January 23, 2000


Trekking on sacred trails

By Judy Cook


At 28,208 feet, Kanchenjunga is the third-highest mountain on Earth, surpassed only by Everest at 29,028 feet and K2 at 28,250 feet. Our plan was not to climb this Himalayan mountain, but rather to view its north face from a base camp at Pangpema (17,127 feet) and then cross the Mirgin La (14,982 feet) to explore the towering southern face of Kanchenjunga. This is why, a month before my 50th birthday, my husband, David, and I traveled to Katmandu with two large duffel bags packed with camping and trekking gear.

The 11 trekkers in our group met our crew at the airport in Taplejung and began the trek on rocky, uneven trails that climbed through terraced fields, farming villages and jungle-like forests. The humid, damp conditions of the jungle were perfect for leeches. Not until we attained higher elevations would we rid ourselves of these bloodsuckers.

It took about 11 days to reach the base camp of Pangpema. Our campsites were often pastures where we shared space with yaks. Finally, after a slow walk, lots of deep breaths and many stops along the way, we attained our goal. The entirety of Kanchenjunga spread out before us.

The people of Sikkim regard this mountain as sacred, and mountaineers have respected this by leaving its summit snows untouched. Its Tibetan name means Five Treasures of the Great Snow. The camp at Pangpema is one of the highest on any trek, and because of the altitude, we spent only one night there.

We retraced our steps down steep terrain and then began another ascent to cross Mirgin La and then another pass. After I staggered over that last pass, I placed prayer stones upon a stack for our daughters, Rebecca and Laura. A person traversing the pass can place a stone on the pile, and the wind will carry prayers for them up to heaven. I needed all the prayers I could get because the path back to Taplejung was not an easy one. It was even difficult to enjoy the scenery because it was important to watch every step. My eyes wandered once toward a glorious waterfall, and I paid for it by tumbling off the path and deep into the bushes.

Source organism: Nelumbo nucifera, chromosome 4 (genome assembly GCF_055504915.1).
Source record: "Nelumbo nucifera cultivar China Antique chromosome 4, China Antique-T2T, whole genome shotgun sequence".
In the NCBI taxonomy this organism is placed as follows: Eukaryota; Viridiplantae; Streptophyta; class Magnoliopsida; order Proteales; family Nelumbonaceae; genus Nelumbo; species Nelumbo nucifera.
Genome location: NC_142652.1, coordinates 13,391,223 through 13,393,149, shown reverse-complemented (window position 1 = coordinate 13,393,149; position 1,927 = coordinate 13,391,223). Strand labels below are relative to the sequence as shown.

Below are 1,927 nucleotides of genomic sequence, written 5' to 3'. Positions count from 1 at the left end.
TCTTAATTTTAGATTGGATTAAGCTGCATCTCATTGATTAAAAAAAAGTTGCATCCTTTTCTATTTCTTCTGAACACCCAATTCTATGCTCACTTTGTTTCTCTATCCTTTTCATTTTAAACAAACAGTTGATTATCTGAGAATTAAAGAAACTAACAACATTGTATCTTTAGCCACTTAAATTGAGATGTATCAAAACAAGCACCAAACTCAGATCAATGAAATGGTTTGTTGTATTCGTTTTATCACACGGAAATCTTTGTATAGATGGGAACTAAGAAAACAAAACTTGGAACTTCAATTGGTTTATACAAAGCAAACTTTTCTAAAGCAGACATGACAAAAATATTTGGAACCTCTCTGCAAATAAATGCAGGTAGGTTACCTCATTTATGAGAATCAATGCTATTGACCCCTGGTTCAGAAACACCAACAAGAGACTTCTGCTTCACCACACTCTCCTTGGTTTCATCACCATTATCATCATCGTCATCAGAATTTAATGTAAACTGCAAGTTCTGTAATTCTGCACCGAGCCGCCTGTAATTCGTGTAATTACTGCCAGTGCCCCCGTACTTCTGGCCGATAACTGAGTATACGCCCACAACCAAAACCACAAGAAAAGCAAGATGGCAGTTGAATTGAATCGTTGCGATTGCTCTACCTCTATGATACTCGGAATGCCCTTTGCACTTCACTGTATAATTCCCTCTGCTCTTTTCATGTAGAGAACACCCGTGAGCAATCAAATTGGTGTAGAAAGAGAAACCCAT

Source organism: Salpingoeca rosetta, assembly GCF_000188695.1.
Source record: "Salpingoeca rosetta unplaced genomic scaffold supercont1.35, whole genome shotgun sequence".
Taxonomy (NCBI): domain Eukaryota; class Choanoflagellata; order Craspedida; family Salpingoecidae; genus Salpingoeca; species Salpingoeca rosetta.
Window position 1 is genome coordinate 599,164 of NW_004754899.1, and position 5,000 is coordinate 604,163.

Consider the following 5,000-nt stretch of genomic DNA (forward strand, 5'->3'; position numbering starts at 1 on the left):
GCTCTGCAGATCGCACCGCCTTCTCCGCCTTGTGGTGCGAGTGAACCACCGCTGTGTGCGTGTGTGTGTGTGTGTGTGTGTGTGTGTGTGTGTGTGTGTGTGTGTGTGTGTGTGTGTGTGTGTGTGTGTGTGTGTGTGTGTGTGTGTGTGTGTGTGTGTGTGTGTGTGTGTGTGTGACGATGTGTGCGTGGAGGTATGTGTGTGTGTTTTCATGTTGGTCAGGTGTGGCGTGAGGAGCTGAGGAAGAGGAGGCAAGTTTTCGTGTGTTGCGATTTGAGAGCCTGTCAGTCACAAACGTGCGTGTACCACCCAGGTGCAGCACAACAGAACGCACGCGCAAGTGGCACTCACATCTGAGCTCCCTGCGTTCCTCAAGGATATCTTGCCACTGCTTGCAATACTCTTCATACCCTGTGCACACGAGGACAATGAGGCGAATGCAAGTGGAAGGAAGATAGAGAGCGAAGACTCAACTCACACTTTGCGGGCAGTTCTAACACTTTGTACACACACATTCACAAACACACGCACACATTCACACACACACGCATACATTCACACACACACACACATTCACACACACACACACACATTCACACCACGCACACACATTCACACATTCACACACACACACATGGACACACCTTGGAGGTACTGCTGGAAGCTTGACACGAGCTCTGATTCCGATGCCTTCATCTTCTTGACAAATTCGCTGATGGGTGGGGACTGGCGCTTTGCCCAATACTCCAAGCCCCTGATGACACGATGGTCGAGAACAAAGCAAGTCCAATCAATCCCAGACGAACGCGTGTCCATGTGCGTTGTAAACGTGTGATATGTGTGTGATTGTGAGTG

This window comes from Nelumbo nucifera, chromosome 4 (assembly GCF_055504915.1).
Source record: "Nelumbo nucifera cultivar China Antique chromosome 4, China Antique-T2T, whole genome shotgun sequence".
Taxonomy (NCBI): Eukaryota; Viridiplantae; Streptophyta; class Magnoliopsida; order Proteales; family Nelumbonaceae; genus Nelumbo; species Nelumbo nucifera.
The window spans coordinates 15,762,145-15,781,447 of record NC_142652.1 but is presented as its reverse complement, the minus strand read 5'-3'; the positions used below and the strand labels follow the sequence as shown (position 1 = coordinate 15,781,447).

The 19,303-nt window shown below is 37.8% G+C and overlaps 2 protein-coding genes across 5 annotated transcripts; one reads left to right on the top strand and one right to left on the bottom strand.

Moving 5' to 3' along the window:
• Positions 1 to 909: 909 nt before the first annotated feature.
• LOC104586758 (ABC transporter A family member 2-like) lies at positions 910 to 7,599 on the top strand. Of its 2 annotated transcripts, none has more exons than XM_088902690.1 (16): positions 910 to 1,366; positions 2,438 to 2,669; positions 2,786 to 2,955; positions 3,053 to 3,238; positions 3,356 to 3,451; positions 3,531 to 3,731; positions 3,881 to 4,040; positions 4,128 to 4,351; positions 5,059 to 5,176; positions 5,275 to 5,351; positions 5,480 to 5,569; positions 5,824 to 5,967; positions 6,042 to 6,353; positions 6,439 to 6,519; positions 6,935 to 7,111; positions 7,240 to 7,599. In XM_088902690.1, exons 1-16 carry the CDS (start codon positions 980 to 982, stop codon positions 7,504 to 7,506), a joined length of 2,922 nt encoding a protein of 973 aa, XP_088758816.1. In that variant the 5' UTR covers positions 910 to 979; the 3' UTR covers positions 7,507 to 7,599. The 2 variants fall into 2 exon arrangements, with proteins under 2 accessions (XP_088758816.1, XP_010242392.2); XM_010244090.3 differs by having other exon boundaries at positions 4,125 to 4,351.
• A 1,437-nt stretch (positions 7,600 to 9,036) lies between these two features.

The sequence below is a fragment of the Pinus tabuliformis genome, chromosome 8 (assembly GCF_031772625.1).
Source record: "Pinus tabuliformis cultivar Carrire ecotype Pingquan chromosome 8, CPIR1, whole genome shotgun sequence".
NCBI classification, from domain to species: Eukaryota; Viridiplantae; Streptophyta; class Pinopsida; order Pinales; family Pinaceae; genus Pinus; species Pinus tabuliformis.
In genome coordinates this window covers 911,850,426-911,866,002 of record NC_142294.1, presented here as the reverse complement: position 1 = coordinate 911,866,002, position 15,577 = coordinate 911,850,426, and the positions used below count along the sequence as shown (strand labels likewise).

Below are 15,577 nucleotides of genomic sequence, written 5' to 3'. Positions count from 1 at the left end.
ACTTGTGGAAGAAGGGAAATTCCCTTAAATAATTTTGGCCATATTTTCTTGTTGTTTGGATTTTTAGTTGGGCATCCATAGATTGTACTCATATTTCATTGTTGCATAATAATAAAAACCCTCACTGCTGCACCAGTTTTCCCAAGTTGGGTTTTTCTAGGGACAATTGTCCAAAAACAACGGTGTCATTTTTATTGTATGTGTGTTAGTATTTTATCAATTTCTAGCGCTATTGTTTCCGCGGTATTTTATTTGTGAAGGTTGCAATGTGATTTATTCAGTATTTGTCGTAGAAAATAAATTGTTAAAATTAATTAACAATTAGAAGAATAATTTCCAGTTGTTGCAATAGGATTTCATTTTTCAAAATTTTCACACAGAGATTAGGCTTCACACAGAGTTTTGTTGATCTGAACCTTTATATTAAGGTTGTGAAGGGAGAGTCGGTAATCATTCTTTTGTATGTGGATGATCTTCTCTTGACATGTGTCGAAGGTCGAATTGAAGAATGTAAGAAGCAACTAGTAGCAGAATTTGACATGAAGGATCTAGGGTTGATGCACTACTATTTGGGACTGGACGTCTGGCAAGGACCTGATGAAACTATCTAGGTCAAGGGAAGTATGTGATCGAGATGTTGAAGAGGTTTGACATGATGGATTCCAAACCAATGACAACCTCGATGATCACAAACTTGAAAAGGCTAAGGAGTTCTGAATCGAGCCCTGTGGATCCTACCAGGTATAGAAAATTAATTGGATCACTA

So after 23 days of rigorous hiking, sleeping in tents and fighting off leeches, what did I learn? That the satisfaction of knowing "I did it!" is not as pleasurable for me as it is for my husband. What I will treasure most is the knowledge I gained of this ancient Nepalese culture.

Now I've seen things most people will only read about: nomadic yak herders tending their flocks, Sherpa wives swaddling their infants, Tibetan and Nepalese schoolchildren performing traditional dances. That's what I'll remember.

Judy Cook lives in Monkton.


Ancestral castle

By Katherine F. Jones, Bel Air

In October, my sister, nephew and I visited Scotland. What a thrill we experienced to visit Caerlaverock Castle, the home of our maternal ancestors, the Maxwell clan. The castle dates from the 11th century and stands now as restored ruins. It has a unique triangular shape with a tower at each corner and is encircled by a moat.



Anthony J. Frezza, Ellicott City

"Bruges is very old and beautiful with canals, churches and museums. The only Michelangelo 'Madonna and Child' outside Italy is there. It would be difficult to find a bad restaurant. It is impossible to go there and return without lace, tapestry and candy, specialties of the area."


Ken and Kay Keetly, Havre de Grace

"While on Maui, we had a fascinating day of exploration at Mount Haleakala (House of the Sun). The now-sleeping volcano gave birth to the island of Maui. We went to the summit and gazed down into the mile-deep volcano and across its seven-mile crater. It was truly a majestic and awesome sight."

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